Cleome isomeris, Bladderpod Spiderflower
= Peritoma arborea
Scientific Name: Cleome isomeris
Common Name: Bladderpod Spiderflower
Also Called: Bladderbush, Bladderpod, Burro-fat
Family: Capparaceae (or Capparidaceae), Caper Family - Note: The genus Cleome has recently been placed in the Cleomaceae Family)
Synonyms: (Cleome isomeris, Isomeris arborea, Isomeris arborea, Isomeris arborea var. angustata, Isomeris arborea var. globosa, Isomeris arborea var. insularis, Peritoma arborea)
Size: Up to 4 feet more or less.
Growth Form: Shrub, subshrub; rounded form with many branches, minutely hairy pubescence or somewhat glabrous; bark corky, twigs smooth.
Leaves: Green or gray-green; evergreen; short stems (petioles) leaflets 3, palmately compound, mostly oblong-elliptic; margins serrate.
Flower Color: Yellow; inflorescence a raceme; flowers with fused sepals persistent, green, lanceolate in basal ½; petals yellow; stamens also yellow; fruit a capsule.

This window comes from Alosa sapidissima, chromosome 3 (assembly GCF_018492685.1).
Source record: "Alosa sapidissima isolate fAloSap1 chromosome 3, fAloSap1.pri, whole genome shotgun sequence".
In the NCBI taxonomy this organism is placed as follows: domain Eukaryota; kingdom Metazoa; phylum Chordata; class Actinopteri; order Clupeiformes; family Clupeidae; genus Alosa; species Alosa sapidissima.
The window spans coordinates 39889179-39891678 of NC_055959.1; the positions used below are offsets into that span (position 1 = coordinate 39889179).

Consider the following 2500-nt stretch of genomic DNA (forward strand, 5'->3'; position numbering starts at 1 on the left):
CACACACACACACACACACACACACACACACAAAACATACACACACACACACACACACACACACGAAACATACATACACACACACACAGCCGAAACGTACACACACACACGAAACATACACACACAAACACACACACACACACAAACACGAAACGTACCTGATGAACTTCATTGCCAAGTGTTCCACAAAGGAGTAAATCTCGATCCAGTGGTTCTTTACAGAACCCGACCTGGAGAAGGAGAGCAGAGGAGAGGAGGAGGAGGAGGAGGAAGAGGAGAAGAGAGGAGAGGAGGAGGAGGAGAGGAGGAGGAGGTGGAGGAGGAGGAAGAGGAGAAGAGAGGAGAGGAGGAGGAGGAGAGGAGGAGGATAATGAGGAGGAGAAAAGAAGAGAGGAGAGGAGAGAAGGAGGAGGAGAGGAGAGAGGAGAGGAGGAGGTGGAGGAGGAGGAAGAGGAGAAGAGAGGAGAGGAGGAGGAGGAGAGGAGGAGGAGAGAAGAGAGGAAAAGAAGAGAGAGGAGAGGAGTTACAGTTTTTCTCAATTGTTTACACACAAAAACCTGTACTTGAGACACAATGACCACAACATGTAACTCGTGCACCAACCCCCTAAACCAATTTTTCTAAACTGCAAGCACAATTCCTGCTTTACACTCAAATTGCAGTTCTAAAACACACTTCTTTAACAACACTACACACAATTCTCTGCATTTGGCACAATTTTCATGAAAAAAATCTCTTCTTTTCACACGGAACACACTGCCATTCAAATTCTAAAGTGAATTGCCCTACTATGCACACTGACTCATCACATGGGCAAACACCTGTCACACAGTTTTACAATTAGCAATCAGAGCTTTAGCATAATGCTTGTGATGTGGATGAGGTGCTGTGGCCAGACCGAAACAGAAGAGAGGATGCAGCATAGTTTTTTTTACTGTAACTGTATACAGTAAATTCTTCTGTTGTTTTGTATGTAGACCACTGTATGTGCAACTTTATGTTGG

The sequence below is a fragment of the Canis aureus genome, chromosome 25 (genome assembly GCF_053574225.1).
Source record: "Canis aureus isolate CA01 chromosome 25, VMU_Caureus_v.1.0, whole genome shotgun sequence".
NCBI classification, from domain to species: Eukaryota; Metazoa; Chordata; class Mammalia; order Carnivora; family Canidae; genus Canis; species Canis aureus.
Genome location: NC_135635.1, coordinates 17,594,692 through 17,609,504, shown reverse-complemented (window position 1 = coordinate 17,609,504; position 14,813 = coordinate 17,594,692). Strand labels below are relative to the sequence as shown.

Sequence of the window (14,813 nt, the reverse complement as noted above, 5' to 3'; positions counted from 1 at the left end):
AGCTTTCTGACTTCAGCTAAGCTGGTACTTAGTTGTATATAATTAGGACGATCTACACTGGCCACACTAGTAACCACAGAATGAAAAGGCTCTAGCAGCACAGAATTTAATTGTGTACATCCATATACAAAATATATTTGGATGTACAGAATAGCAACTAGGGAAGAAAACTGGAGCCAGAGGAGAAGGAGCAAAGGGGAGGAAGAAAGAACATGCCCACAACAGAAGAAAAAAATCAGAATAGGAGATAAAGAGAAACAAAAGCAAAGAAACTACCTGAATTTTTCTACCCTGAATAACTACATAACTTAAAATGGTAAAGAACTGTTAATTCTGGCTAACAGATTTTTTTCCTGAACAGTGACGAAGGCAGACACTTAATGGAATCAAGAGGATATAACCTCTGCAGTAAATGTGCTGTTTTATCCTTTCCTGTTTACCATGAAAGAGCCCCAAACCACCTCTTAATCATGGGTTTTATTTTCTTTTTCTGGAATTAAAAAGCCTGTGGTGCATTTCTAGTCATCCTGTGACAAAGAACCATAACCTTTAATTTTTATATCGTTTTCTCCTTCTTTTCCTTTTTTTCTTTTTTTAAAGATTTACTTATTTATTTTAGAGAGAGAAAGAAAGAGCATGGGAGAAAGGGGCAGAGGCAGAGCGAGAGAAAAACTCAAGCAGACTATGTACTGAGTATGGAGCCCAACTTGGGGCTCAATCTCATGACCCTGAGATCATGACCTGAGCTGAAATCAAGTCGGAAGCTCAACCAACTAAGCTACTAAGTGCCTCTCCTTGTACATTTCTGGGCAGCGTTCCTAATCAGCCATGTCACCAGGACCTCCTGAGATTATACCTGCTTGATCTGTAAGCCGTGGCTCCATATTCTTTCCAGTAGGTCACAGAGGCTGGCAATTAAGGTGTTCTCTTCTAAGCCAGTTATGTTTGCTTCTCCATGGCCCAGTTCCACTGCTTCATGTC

Flowering Season: January to December.
Elevation: 0 to 4,000 feet.
Habitat Preferences: Hillsides, grasslands, desert washes and flats, roadsides, stabilized dunes.
Recorded Range: Bladderpod Spiderflower is relatively rare in the United States where it is found primarily in southeastern California. It is also native to Baja California and northwest Mexico.
North America & US County Distribution Map for Cleome isomeris.
U.S. Weed Information: No information available.
Invasive/Noxious Weed Information: No information available.
Wetland Indicator: No information available.
Threatened/Endangered Information: No information available.
In the Southwestern United States: Arizona has 4 species of genus, California has 5 species, Nevada has 4 species, New Mexico has 3 species, Texas has 5 species, Utah has 2 species. All data is approximate and subject to taxonomic changes.
Note: The genus Cleome has been reclassified by some authors to the genus Peritoma and Bladderpod Spiderflower to Peritoma arborea.
Comments: The common name "Bladderpod" is a reference to this plants seed pods which look like swollen pea pods.
Cleome isomeris has been used for as food by southwestern United States indigenous peoples.
See ethno-botanical uses at Native American Ethnobotany, University of Michigan, Dearborn.